Lucas Schuller

Concerned families meet with Horgan

NDP leader in Courtenay Monday to discuss
budgetary issues

  • Mar. 25, 2015 10:00 a.m.

Erin Haluschak

Record Staff

Lucas Schuller really hopes his daughter Hazel won’t have limited freedom of travelling around the province because of rising ferry prices or camping costs.

Right now, for him and his partner Jamie Ashurst, the rising costs of living in B.C. — particularly on Vancouver Island — is affecting their day-to-day budgeting decisions.

“With camping and ferry fees, in the past it really wasn’t something we considered. Now we have to budget if we can really afford to visit grandma.”

The Merville couple attended a mid-afternoon meeting Monday at the Zocalo Cafe in Courtenay to talk with provincial NDP leader John Horgan who has been touring the province talking with families about affordability.

“I want to know what are the consequences of a balanced budget. People are living paycheque to paycheque, and everything is going up like MSP premiums, ICBC and ferry rates,” he said.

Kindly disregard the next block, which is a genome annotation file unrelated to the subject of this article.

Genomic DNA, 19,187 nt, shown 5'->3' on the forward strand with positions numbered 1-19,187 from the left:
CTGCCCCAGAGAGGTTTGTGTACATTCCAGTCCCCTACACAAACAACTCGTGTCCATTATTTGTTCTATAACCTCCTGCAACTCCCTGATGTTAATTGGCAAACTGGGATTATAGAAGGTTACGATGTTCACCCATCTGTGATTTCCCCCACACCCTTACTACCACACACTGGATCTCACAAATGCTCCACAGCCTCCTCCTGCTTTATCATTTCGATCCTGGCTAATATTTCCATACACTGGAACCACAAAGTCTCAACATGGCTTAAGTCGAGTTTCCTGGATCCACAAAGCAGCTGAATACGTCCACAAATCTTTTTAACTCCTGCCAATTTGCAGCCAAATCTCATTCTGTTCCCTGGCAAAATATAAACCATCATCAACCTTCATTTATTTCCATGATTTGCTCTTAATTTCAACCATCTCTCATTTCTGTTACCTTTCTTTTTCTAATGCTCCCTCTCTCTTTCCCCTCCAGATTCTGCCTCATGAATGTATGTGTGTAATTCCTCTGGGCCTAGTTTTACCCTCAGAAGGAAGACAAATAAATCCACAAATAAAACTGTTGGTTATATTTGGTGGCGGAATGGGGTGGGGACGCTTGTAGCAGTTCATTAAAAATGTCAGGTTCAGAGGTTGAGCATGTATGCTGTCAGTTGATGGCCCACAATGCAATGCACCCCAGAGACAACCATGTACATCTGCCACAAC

Horgan explained he is asking families where they need a break, and hopes to bring the issues back to the legislature.

While he acknowledged the Liberal government’s recent increase in minimum wage, Horgan was quick to point out that “20 cents is ridiculous.”

While he said increasing the minimum wage to $15/hr may be a ways away, he added his goal is to make sure to open a dialogue between the government and businesses.

Calling himself a ‘born and raised Islander,’ Horgan noted the public should have a direct connection with BC Ferries, and not through a ferry commissioner.

“The government needs to recognize (the ferries) are part of the highway system,” he added. “Making it unaffordable is not a positive outcome for the Island community.”

Schuller, who works at the Cumberland Museum and Ashurst, who works as a teacher-on-call, said he feels Horgan is listening to and giving young families hope against rising costs within the province.

“All bills have to be paid, but coming from Ontario, the MSP premiums were a bit of a shock; we didn’t anticipate that,” explained Schuller. “It’s things like that which should be easily addressed by government.”

 

 

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